I actually was pretty happy with Kerry's "performance" (style) from the beginning or at least felt that Bush was off his game from the beginning. I liked that Kerry made a conscious effort to portray himself as "direct" in his opening statement. In terms of substance, I'd say that Kerry "won" there, too. Pleased that Darfur came up as an important issue, but disappointed that neither candidate had a satisfying answer (though Kerry's was slightly better IMO). In general, though, it's difficult to predict how that will translate into votes: few, if any, of our students raised their hands when we asked if their minds had been changed by the debate (and, of course, this year's polling results are notoriously inconsistent).

Posted by: chuck at October 1, 2004 6:24 PM

That's neat that you had the class watch the debate, and that's not surprising that fans of both candidates thought the media would "spin" the results. Conservatives think the media is too liberal, liberals think the media provides bush with the "soft bigotry of low expectations".

I personally think Kerry slammed Bush (Bush was at his WORST yesterday), and I was impressed with Kerry. But then again, i'm a liberal. I was frustrated at Kerry's lack of detail about his "plan" for Iraq, his lame-ass excuse for why he wouldn't do something about Darfur, and a few other things. But hey, he's gotta do the vote-grabbing now.

And boy oh boy, for those citizens who have been hearing time and time again from the bush administration that Kerry's a flip-flopper and other attacks, I'm sure they were blown away by Kerry yesterday.

I didn't have much in expectations for Kerry -- I was figuring kerry would be Gore all over again and I assumed that the debate would be a draw. So I was pleased. And so were the 8 other drunk folks at my apt who were all playing a fun drinking game during the debate.

Chuck, yes the Daily Show was definitely worth watching. I was cracking up at it. Jon Stewart, Stephen Colbert, and Samantha Bee make me happy.

Posted by: Anjali at October 1, 2004 7:04 PM

I realize now that "surprising" isn't quite the right word, but my main point was that the lack of faith in Big Media seems very low right now. Instead of Woodward and Bernstein, we have Stephen Glass and Jayson Blair. Instead of All the President's Men, we have Shattered Glass and Outfoxed. The comparisons aren't quite fair, but I find that cynicism about the news media rather troubling, especially when it comes to any kind of investment in political process. I know this isn't a terribly new observation, but it's one of the observations I'd like to address.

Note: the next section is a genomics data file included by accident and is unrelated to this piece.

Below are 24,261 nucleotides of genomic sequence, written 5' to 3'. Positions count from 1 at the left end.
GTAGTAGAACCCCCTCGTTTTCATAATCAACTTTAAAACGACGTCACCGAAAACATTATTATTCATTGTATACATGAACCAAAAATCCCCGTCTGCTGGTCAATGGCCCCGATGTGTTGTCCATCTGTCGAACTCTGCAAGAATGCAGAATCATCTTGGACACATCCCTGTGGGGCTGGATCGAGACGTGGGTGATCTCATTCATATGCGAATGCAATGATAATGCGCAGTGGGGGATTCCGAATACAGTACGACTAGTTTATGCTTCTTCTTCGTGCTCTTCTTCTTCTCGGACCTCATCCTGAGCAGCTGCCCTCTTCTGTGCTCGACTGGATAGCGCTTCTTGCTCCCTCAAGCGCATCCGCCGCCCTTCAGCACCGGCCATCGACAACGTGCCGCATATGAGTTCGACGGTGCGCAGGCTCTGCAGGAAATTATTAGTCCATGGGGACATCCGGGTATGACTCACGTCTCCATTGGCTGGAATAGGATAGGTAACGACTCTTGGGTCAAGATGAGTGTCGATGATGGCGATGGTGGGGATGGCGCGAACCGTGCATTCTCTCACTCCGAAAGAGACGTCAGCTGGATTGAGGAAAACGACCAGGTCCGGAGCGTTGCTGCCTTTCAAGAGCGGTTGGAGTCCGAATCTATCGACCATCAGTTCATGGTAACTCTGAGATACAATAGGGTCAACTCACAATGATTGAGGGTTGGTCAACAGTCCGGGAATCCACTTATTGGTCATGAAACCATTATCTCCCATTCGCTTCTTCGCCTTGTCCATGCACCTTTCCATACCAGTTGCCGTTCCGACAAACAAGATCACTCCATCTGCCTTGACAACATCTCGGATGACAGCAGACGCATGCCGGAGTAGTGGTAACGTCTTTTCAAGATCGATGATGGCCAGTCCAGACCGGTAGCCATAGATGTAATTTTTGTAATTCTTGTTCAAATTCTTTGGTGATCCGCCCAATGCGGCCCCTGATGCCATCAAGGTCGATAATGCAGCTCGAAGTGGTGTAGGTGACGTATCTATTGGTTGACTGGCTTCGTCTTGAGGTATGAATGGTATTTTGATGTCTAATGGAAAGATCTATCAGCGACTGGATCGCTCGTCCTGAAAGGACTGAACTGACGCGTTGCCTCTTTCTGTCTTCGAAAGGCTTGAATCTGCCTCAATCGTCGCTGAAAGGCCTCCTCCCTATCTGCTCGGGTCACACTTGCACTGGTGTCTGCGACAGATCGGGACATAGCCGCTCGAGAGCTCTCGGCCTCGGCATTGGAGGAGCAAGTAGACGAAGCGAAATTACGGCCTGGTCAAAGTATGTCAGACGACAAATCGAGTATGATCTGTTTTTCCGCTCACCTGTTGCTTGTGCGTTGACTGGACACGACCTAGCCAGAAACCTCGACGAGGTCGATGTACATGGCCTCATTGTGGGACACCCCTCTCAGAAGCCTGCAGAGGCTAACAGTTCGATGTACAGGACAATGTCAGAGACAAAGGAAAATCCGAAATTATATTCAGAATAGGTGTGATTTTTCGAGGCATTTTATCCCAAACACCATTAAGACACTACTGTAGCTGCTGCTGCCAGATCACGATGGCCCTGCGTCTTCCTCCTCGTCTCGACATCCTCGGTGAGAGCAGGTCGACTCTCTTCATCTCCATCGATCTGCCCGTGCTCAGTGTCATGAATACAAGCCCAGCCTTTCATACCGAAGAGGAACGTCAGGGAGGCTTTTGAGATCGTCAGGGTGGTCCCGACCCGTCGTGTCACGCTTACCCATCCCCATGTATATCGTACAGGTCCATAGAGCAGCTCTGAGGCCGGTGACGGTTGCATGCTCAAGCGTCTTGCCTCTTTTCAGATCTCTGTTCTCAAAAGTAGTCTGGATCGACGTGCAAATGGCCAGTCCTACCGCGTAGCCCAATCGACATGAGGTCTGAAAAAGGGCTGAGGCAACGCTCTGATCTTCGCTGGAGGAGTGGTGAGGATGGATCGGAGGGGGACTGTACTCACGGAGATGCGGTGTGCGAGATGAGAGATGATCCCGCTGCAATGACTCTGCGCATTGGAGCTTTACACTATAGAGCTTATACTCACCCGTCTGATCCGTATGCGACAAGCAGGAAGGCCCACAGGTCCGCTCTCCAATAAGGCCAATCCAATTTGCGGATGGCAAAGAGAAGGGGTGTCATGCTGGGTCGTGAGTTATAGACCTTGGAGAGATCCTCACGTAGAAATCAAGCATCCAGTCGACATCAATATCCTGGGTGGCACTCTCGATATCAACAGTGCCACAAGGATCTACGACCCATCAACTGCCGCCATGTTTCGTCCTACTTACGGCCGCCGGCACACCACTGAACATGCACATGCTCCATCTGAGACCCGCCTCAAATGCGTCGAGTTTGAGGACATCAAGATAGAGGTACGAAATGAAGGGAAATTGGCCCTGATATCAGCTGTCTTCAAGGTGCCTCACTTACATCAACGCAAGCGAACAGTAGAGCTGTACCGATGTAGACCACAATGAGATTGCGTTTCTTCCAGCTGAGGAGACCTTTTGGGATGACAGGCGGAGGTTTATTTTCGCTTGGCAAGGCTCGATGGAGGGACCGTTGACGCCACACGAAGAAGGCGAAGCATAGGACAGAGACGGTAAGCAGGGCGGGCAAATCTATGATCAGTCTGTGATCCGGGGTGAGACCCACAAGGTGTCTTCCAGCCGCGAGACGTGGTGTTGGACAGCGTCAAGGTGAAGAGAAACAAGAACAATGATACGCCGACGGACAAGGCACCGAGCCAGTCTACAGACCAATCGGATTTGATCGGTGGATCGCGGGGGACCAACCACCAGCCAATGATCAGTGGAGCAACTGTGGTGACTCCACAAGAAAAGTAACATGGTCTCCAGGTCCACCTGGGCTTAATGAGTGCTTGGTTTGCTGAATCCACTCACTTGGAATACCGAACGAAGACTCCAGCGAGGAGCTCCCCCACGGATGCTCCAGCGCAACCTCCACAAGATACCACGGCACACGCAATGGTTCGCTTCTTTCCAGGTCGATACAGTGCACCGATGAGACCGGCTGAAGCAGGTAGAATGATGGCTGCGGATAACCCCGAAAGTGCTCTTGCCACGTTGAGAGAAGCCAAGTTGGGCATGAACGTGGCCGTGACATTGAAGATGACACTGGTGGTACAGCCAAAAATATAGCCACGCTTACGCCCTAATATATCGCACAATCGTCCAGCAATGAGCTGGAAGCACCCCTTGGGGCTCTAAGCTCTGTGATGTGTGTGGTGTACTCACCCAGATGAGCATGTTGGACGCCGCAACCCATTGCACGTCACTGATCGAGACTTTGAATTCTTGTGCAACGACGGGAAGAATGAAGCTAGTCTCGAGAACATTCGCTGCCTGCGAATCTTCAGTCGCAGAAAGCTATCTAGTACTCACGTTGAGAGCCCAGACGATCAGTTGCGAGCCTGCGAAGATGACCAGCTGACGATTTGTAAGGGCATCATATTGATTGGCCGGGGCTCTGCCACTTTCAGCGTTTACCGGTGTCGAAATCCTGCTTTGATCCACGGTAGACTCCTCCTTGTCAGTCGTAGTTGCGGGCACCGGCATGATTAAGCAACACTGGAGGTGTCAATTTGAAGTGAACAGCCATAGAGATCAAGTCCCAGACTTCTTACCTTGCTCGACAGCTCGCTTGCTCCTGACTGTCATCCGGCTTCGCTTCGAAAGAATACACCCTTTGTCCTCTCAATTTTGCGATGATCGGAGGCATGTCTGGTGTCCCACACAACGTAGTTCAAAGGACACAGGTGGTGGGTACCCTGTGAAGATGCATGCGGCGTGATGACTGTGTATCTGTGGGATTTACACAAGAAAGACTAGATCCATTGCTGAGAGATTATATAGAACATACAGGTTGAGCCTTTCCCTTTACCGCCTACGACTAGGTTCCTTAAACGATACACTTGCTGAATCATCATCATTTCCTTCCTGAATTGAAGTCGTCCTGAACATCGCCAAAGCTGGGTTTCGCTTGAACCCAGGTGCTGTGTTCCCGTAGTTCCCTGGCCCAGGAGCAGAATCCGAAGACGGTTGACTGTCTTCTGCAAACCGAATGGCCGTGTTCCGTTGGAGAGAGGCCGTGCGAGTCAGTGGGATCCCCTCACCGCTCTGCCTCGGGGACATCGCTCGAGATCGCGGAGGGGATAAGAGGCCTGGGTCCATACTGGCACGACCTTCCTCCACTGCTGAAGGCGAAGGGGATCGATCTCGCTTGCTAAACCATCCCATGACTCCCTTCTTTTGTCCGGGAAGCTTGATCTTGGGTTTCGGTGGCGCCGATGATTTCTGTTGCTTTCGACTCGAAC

Posted by: chuck at October 1, 2004 7:33 PM

We were taking drinks any time "Iraq," "Saddam Hussein," or "weapons of mass destruction" were mentioned. Needless to say, we drank a lot.

Posted by: Rusty at October 3, 2004 1:16 AM

Here's a blurb I just posted over at whatever. One big media spin that was particularly bad:

As I noted in my earlier post, the panel of undecided voters were asked directly who won the debate and they all said Kerry. The next night on *NBC*--the channel that ran the debate--the evening news ran a bit that said the panel thought the debate was a tie and they showed a little clip of one of the panel members saying something complementary about both. But this was NOT the final conclusion of the panel. I *could not believe it*! The media has gone so far in its attempt to be "fair and balanced" that they'll lie in order to present themselves as neutral. This is truely pathetic.

Posted by: B at October 4, 2004 12:28 PM

Yikes! That's really irresponsible journalism. None of the polls bear out that Kerry and Bush "tied." You could certainly present a commenter who compliments Bush's performance, but to say that he tied Kerry is entirly different.

And what bothers me is that many of the analyses have begun highlighting Kerry's performance while ignoring, or at least de-emphasizing, his arguments (which I regard as stronger, more effective than Bush's). I'm trying to maintain my faith in the process, but reports like these are very discouraging.[end rant]

Posted by: chuck at October 4, 2004 12:44 PM

Post a comment

Remember Me?

(you may use HTML tags for style)